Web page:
Please provide a summary of George Washington: Man and Mounument by Marcus Cunliffe?
The eNotes link provided below provides a useful summary of Marcus Cunliffe’s 1958 biography of George Washington, George Washington: Man and Monument. It would be superfluous to repeat that description of Cunliffe’s book, but there are comments that can add to that summary and provide, perhaps, for a fuller treatment of this thin but colorful biography. George Washington begins with a chronology of its subject’s life. The narrative then begins with a discussion of the monument to Washington on the Mall in the nation’s capital, named, of course, for him. It then provides a fairly straightforward description of Washington’s life, from childhood through his final days at his Mt. Vernon, Virginia, estate. Cunliffe’s book is not iconoclastic – his goal is not to diminish Washington’s legacy – but he doesn’t shy away from illuminating the myths that are intermingled with the facts of the first president’s life. The section on the Washington Monument serves as a launching point for Cunliffe to explore the myths of Washington’s reputation while illuminating the very real and very substantial accomplishments of the man himself. This section is where Cunliffe discusses the ‘myth versus reality’ aspect of Washington’s legacy, and uses the four sides of the monument as metaphors for the different perspectives that accompany the legend:
“The crucial point is that the real merits were enlarged and distorted into unreal attitudes, and that this overblown Washington is the one who occurs immediately to us when his name is mentioned. He might occur in any or all of the following four guises: a) the Copybook Hero; b) the Father of His People; c) the Disinterested Patriot; d) the Revolutionary Leader. These are all guises of the hero figure. In each, Washington is a member of a pantheon; and for each pantheon there is a kind of antipantheon of heroes who fell from grace.”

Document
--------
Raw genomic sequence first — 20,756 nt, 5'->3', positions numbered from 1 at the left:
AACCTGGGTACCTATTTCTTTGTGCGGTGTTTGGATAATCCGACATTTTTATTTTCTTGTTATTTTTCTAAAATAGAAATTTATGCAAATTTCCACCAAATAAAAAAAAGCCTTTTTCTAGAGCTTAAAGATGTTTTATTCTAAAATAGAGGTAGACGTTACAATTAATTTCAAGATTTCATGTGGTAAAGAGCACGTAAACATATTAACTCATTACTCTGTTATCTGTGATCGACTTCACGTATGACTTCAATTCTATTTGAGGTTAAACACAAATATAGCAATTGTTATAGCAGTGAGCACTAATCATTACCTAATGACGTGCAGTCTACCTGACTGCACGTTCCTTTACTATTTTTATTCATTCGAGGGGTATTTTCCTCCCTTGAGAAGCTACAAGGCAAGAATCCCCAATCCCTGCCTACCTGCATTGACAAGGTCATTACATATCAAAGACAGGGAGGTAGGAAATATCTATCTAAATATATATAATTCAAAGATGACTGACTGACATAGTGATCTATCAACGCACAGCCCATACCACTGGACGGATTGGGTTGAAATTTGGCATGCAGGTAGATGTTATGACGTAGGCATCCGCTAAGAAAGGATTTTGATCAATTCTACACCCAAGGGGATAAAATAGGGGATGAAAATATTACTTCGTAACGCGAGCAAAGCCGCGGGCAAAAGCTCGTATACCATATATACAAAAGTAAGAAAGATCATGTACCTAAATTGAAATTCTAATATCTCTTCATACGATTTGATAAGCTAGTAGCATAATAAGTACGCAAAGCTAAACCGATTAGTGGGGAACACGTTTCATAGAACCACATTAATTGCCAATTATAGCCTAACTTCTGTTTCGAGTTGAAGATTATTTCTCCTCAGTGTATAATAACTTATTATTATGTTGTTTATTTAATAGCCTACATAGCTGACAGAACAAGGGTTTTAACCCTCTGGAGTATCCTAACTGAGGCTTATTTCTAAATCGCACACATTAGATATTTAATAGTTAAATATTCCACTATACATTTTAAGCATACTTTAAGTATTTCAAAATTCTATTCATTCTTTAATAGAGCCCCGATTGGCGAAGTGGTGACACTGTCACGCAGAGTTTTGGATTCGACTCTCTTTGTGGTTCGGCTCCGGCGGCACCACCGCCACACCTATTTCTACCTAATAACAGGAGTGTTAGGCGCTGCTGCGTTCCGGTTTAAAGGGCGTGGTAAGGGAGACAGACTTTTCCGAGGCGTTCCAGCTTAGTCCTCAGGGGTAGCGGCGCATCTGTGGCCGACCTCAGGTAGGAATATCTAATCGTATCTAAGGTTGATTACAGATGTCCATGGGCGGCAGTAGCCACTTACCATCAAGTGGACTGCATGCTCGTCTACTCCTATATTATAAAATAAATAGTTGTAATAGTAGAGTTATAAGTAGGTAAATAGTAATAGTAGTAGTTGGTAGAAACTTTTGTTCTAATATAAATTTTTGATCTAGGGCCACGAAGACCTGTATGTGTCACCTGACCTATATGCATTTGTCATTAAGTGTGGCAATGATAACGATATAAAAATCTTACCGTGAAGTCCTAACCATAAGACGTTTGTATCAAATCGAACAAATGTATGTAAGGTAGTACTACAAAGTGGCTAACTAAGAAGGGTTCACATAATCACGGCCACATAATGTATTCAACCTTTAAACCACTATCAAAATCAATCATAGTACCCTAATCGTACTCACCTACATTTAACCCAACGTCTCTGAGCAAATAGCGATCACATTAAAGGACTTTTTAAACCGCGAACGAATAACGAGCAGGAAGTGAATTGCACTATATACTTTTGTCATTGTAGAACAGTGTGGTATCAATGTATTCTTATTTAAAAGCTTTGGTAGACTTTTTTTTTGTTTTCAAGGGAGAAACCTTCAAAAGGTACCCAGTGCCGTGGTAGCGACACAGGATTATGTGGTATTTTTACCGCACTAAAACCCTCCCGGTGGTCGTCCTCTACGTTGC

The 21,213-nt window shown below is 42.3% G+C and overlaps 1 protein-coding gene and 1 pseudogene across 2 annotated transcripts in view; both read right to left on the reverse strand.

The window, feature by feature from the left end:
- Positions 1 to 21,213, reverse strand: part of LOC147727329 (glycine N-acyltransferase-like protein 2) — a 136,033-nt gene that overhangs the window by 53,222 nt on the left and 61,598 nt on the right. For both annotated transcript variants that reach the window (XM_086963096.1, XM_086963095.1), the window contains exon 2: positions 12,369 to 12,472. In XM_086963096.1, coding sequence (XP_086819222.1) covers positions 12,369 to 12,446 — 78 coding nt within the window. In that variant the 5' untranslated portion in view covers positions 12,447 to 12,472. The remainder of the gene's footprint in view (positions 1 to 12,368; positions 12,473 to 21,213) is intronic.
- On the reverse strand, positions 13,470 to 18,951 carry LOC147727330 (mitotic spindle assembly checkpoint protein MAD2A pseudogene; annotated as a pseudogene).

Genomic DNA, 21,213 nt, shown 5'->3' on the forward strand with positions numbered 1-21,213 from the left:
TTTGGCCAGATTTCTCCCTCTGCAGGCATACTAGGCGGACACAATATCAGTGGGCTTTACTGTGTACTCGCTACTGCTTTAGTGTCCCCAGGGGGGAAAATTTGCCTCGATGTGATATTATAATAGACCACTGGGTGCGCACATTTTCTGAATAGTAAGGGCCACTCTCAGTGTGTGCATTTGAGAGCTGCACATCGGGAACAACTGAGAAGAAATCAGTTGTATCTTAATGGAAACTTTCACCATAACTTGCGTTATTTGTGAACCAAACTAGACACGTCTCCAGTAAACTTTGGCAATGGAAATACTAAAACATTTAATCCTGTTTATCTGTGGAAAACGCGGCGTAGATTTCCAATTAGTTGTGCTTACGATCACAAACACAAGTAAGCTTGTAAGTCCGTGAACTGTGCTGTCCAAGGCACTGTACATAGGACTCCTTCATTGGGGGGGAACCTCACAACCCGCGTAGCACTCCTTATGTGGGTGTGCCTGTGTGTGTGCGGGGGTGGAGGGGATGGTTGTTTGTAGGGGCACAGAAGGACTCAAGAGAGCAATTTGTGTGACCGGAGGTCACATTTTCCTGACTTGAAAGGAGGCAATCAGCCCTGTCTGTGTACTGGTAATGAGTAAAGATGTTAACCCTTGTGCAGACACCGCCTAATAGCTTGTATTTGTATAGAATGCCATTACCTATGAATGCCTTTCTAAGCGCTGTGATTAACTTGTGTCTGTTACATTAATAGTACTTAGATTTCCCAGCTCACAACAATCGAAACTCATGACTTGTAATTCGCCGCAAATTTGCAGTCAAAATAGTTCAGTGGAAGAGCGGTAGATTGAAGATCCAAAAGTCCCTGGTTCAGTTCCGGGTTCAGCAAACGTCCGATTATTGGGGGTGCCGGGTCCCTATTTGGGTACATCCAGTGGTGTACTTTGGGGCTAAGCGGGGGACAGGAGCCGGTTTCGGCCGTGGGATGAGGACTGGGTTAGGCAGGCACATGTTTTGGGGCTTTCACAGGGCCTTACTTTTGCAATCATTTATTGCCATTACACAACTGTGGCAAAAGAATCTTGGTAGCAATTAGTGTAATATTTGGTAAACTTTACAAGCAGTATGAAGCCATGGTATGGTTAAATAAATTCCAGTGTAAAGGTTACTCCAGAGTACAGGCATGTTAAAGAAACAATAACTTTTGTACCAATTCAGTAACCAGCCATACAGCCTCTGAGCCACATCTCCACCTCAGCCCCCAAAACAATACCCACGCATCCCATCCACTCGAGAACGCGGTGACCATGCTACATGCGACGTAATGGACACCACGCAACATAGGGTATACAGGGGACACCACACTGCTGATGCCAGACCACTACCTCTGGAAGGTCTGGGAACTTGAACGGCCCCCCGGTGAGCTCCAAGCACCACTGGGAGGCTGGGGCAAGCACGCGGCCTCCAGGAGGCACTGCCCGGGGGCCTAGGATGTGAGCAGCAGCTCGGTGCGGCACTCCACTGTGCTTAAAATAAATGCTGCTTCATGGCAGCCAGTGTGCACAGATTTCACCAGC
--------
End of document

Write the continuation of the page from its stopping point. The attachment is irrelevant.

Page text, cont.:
As Cunliffe proceeds with an in-depth examination of Washington’s life and legend, he is careful to maintain a nuanced approach to his subject. George Washington has been a deified figure in American history, the affection for him even preceding the conclusion of the Revolutionary War, as the following passage attests:
“Babies were being christened after him as early as 1775, and while he was still President, his countrymen paid to see him in waxwork effigy. To his admirers he was ‘godlike Washington,’and his detractors complained to one another that he was looked upon as a ‘demi-god’ whom it was treasonable to criticize.”
George Washington: Man and Monument is a critical examination of its subject, but, given the fact of Cunliffe’s (he died in 1990) British heritage and his reputation for being critical of American policies, one could have logically assumed a more iconoclastic approach, but this is, in the end, a fair treatment of a revered figure. In summarizing Washington’s record as military officer, general of the Army, president of the United States, and senior statesman, Cunliffe provides as reasonable a description as one could hope:
“Yet Washington's is also a deeply satisfying record. Here was a man who did what he was asked to do, and whose very strength resided in a sobriety some took for fatal dullness; who in his own person proved the soundness of America. A good man, not a saint; a competent soldier, not a great one; an honest administrator, not a statesman of genius; a prudent conserver, not a brilliant reformer. But in sum an exceptional figure.”
Cunliffe, like all responsible biographers, had to reconcile the record of this near-mythological figure with the legend that began growing up around him well-before he actually did anything that meritorious. His is a useful and concise biography that contributes to the scholarship on America’s first president without employing revisionist criticism that ignores historical context. Yes, the author notes Washington’s ownership of slaves, and discusses military and political shortcomings when warranted. The flaws, however, are not allowed to overwhelm the far more substantive contributions Washington made to the establishment of a viable political entity known as the United States of America.